The early days of the American Revolution were troubling times for General George Washington. One winter’s afternoon at Valley Forge, Pennsylvania, in 1777 he was writing a dispatch when suddenly he sensed a “beautiful being” standing nearby. A mysterious voice said, “Son of the Republic, Look and Learn,” and through a vapor Washington saw the continents of the world spread before him. A dark, angel-like being sprinkled ocean water over the United States and Europe, and a cloud formed in between, then moved west to envelop America while cries and groans were heard from the American people.
Another vision arose – of towns springing up across the United States. A specter approached from Africa, and the inhabitants of America began battling one another. An angel wearing a crown of light that bore the word “Union” planted a flag on the divided nation and said, “Remember, ye are brethren.”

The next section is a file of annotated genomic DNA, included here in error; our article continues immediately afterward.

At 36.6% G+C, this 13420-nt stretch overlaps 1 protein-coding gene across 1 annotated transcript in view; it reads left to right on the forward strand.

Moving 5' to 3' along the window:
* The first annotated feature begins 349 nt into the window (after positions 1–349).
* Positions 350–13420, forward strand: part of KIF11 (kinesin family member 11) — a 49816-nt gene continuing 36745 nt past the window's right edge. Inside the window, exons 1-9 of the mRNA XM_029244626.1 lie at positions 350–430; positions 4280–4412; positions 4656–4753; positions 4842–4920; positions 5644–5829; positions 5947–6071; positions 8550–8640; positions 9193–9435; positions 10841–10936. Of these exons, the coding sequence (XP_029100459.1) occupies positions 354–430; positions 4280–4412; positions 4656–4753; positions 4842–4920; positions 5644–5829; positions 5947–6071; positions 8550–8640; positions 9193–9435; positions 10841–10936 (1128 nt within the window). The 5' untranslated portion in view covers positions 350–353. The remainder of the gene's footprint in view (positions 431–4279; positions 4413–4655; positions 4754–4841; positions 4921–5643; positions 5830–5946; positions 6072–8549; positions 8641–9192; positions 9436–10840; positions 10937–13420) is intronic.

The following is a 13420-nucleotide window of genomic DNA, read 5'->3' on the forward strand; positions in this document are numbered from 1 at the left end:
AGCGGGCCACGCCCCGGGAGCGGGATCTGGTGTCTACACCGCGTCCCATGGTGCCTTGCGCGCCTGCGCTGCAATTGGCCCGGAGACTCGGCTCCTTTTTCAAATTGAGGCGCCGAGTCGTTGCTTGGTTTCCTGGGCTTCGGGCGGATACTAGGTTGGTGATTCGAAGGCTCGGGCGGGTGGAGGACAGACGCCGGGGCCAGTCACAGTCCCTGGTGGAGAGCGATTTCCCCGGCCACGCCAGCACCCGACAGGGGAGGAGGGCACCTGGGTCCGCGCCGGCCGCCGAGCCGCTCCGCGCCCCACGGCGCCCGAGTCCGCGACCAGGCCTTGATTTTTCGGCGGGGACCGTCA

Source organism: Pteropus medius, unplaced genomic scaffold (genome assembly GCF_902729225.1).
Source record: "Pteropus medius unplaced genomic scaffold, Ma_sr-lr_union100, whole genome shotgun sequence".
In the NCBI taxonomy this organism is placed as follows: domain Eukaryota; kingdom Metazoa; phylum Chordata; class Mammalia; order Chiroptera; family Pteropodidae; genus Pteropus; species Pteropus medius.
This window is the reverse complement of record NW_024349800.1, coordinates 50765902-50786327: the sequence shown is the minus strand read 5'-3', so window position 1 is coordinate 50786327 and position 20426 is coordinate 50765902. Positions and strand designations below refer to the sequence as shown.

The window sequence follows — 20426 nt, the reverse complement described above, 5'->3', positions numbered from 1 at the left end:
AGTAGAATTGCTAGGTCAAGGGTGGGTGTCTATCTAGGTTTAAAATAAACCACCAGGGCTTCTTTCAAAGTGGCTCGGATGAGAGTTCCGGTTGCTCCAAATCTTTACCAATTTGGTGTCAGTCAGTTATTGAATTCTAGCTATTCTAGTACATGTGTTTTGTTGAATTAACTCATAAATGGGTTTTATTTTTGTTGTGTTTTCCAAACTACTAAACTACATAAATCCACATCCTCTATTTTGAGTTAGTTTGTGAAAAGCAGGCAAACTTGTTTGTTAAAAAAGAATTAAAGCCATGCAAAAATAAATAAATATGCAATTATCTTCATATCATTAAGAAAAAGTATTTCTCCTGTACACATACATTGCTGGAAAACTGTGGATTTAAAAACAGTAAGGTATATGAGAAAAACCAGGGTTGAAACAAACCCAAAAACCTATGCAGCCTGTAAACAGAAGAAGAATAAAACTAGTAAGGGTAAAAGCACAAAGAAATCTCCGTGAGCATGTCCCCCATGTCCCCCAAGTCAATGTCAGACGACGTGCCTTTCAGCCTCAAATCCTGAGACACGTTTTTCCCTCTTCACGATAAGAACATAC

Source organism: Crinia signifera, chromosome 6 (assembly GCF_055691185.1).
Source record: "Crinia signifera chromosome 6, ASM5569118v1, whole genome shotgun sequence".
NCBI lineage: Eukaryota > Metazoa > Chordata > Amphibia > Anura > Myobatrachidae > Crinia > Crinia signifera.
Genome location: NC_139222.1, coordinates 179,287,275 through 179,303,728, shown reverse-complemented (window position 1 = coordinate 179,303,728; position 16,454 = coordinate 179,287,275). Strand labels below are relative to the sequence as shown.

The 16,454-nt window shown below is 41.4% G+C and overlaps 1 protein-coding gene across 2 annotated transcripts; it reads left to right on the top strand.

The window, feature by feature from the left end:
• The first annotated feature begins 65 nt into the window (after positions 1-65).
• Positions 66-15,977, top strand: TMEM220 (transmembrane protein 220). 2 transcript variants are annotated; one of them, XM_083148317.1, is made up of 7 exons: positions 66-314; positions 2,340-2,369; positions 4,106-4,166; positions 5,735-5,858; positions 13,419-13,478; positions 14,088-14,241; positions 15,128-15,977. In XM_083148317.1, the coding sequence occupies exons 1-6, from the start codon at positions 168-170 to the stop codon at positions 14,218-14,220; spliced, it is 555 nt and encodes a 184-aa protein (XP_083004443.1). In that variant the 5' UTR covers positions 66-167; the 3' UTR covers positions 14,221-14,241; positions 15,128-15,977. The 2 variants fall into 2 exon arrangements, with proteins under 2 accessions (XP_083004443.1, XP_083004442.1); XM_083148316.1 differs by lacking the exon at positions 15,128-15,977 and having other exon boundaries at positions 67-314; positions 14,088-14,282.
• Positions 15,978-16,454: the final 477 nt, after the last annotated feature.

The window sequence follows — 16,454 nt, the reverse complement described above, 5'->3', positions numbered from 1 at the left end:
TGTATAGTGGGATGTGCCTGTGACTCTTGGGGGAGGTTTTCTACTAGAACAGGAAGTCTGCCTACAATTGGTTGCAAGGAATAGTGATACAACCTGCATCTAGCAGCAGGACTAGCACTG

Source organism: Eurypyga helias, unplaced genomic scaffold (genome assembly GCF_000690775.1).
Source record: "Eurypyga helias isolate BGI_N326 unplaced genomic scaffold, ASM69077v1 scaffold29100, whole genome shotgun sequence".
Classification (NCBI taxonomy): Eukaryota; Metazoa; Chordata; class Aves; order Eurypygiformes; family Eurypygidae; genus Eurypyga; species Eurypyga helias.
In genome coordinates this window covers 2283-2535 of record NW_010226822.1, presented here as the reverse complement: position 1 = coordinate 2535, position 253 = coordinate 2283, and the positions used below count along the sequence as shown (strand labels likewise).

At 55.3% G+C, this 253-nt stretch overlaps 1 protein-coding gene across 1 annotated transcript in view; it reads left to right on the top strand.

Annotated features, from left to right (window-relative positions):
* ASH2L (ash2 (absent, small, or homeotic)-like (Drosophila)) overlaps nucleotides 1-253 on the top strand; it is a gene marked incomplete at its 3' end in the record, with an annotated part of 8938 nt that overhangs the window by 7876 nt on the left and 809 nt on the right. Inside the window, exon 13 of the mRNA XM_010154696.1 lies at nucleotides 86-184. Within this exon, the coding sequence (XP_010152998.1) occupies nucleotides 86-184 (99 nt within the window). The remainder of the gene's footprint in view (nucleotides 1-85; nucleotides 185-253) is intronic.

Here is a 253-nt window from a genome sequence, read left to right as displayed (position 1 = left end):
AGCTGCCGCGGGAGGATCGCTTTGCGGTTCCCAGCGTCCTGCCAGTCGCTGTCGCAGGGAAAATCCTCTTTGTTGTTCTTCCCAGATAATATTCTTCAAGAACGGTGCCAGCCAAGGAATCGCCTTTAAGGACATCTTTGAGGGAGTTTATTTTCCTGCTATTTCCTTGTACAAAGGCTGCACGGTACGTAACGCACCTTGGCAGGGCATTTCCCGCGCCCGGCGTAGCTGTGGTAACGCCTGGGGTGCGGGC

Washington’s third vision was of armies coming from Europe, Asia and Africa to devastate the whole country, until “a light as of a thousand suns” shown down and broke up another dark cloud enveloping the land. Again the angel sprinkled ocean water on the continent, the cloud rolled back and towns spread across America. Before vanishing, the visitor assured Washington that “the whole world united shall not prevail against the republic.”
The visions seem to represent the Revolution, which had already begun, the Civil War and a third conflict that involved nuclear weapons. Washington’s story was told by Wesley Bradshaw, publisher of the National Stripes magazine, who heard it from 99-year-old Anthony Sherman in 1859, two years before the Civil War began. Sherman said he had fought alongside Washington in the revolutionary war and claimed that he alone knew of the incident. Bradshaw probably doubted his account, at least initially, as he did not publish it until 1880. The Civil War had ended 15 years earlier – but the age of nuclear weapons had not yet dawned.